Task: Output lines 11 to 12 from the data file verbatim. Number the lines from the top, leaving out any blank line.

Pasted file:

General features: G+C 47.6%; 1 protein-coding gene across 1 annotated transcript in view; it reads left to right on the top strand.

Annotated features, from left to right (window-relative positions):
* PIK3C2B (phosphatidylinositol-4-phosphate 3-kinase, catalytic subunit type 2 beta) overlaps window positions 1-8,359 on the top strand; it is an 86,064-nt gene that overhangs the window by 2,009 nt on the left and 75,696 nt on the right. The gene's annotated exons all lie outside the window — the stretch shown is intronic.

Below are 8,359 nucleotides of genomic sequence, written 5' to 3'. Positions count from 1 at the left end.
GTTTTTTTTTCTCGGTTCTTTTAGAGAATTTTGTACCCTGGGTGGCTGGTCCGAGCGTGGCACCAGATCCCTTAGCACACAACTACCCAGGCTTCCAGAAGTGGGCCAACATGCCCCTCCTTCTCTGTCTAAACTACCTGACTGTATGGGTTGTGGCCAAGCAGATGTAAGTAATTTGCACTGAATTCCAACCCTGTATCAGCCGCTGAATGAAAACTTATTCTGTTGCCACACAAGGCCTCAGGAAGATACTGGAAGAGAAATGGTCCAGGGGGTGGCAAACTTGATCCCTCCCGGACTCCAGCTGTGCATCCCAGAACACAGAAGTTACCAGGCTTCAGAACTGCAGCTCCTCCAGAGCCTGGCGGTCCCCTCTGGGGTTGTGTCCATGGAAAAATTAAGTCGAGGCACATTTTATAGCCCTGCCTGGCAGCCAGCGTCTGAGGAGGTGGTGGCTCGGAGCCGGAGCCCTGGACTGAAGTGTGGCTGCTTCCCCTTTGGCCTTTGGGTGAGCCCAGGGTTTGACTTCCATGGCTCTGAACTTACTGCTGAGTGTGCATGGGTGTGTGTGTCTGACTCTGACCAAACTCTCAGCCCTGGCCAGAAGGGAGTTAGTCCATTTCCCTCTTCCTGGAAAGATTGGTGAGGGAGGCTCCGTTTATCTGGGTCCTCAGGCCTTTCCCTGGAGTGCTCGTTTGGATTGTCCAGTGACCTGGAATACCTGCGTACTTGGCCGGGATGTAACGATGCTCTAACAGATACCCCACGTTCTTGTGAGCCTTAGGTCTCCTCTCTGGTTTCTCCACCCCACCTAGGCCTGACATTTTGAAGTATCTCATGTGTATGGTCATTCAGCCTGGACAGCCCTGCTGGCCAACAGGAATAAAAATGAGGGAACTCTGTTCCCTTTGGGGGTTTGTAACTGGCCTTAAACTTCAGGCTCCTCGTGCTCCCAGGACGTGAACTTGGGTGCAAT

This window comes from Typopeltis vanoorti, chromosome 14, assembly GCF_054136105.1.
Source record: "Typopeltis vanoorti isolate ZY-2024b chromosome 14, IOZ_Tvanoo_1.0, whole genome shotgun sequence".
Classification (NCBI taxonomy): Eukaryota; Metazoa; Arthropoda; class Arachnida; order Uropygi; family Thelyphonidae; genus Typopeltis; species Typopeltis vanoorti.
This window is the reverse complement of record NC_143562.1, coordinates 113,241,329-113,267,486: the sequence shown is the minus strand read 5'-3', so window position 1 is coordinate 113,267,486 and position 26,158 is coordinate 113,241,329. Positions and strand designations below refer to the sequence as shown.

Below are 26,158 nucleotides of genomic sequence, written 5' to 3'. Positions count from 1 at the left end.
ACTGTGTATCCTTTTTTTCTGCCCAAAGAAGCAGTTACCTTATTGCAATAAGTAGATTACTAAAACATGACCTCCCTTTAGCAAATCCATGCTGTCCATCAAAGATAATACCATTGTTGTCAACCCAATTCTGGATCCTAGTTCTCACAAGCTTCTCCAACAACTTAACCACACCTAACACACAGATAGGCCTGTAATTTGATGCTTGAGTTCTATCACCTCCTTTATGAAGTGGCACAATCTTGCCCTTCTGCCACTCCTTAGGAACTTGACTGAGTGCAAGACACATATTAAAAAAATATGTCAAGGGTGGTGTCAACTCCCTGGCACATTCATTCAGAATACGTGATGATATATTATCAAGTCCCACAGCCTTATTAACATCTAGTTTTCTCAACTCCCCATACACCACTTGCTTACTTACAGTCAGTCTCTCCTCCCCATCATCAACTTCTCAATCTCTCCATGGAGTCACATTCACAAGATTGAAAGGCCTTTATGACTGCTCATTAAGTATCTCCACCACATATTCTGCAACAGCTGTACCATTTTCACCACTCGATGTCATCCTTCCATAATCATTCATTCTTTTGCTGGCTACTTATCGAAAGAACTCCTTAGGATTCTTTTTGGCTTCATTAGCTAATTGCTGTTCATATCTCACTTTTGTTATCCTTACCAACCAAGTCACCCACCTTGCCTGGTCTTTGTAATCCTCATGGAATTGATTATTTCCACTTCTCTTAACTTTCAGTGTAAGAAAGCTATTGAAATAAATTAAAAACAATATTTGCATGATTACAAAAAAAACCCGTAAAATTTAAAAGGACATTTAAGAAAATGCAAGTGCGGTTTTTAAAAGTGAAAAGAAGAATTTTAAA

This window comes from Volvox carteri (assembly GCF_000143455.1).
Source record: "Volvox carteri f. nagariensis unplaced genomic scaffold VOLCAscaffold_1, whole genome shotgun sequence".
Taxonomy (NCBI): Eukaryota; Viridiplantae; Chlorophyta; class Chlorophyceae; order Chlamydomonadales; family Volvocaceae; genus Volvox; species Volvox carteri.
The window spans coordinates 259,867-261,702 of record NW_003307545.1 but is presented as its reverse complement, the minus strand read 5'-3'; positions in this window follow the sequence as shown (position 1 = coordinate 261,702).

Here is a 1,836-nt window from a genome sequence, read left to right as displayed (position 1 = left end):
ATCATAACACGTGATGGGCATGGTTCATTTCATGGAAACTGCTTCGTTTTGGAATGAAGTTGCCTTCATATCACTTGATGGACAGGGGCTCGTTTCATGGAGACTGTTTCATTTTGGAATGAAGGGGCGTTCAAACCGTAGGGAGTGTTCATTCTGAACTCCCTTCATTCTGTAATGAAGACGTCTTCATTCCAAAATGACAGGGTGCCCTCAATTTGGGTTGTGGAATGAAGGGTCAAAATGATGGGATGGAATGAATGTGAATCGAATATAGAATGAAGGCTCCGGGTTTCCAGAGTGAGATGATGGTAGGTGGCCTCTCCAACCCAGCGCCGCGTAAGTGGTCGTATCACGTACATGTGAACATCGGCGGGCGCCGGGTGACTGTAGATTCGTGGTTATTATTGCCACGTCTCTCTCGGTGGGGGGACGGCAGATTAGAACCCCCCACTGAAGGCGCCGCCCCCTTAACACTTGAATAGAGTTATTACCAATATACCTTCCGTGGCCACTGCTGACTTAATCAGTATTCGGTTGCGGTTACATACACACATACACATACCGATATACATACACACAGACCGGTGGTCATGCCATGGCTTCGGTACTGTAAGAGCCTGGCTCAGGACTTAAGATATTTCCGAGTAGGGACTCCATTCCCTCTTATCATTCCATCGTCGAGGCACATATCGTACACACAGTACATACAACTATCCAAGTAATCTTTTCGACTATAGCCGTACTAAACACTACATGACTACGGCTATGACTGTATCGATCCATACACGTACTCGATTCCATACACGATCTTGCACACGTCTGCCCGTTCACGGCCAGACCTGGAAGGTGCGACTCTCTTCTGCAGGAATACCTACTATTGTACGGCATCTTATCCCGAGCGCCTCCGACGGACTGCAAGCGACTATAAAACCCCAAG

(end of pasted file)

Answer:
ACTGTGTATCCTTTTTTTCTGCCCAAAGAAGCAGTTACCTTATTGCAATAAGTAGATTACTAAAACATGACCTCCCTTTAGCAAATCCATGCTGTCCATCAAAGATAATACCATTGTTGTCAACCCAATTCTGGATCCTAGTTCTCACAAGCTTCTCCAACAACTTAACCACACCTAACACACAGATAGGCCTGTAATTTGATGCTTGAGTTCTATCACCTCCTTTATGAAGTGGCACAATCTTGCCCTTCTGCCACTCCTTAGGAACTTGACTGAGTGCAAGACACATATTAAAAAAATATGTCAAGGGTGGTGTCAACTCCCTGGCACATTCATTCAGAATACGTGATGATATATTATCAAGTCCCACAGCCTTATTAACATCTAGTTTTCTCAACTCCCCATACACCACTTGCTTACTTACAGTCAGTCTCTCCTCCCCATCATCAACTTCTCAATCTCTCCATGGAGTCACATTCACAAGATTGAAAGGCCTTTATGACTGCTCATTAAGTATCTCCACCACATATTCTGCAACAGCTGTACCATTTTCACCACTCGATGTCATCCTTCCATAATCATTCATTCTTTTGCTGGCTACTTATCGAAAGAACTCCTTAGGATTCTTTTTGGCTTCATTAGCTAATTGCTGTTCATATCTCACTTTTGTTATCCTTACCAACCAAGTCACCCACCTTGCCTGGTCTTTGTAATCCTCATGGAATTGATTATTTCCACTTCTCTTAACTTTCAGTGTAAGAAAGCTATTGAAATAAATTAAAAACAATATTTGCATGATTACAAAAAAAACCCGTAAAATTTAAAAGGACATTTAAGAAAATGCAAGTGCGGTTTTTAAAAGTGAAAAGAAGAATTTTAAA

This window comes from Volvox carteri (assembly GCF_000143455.1).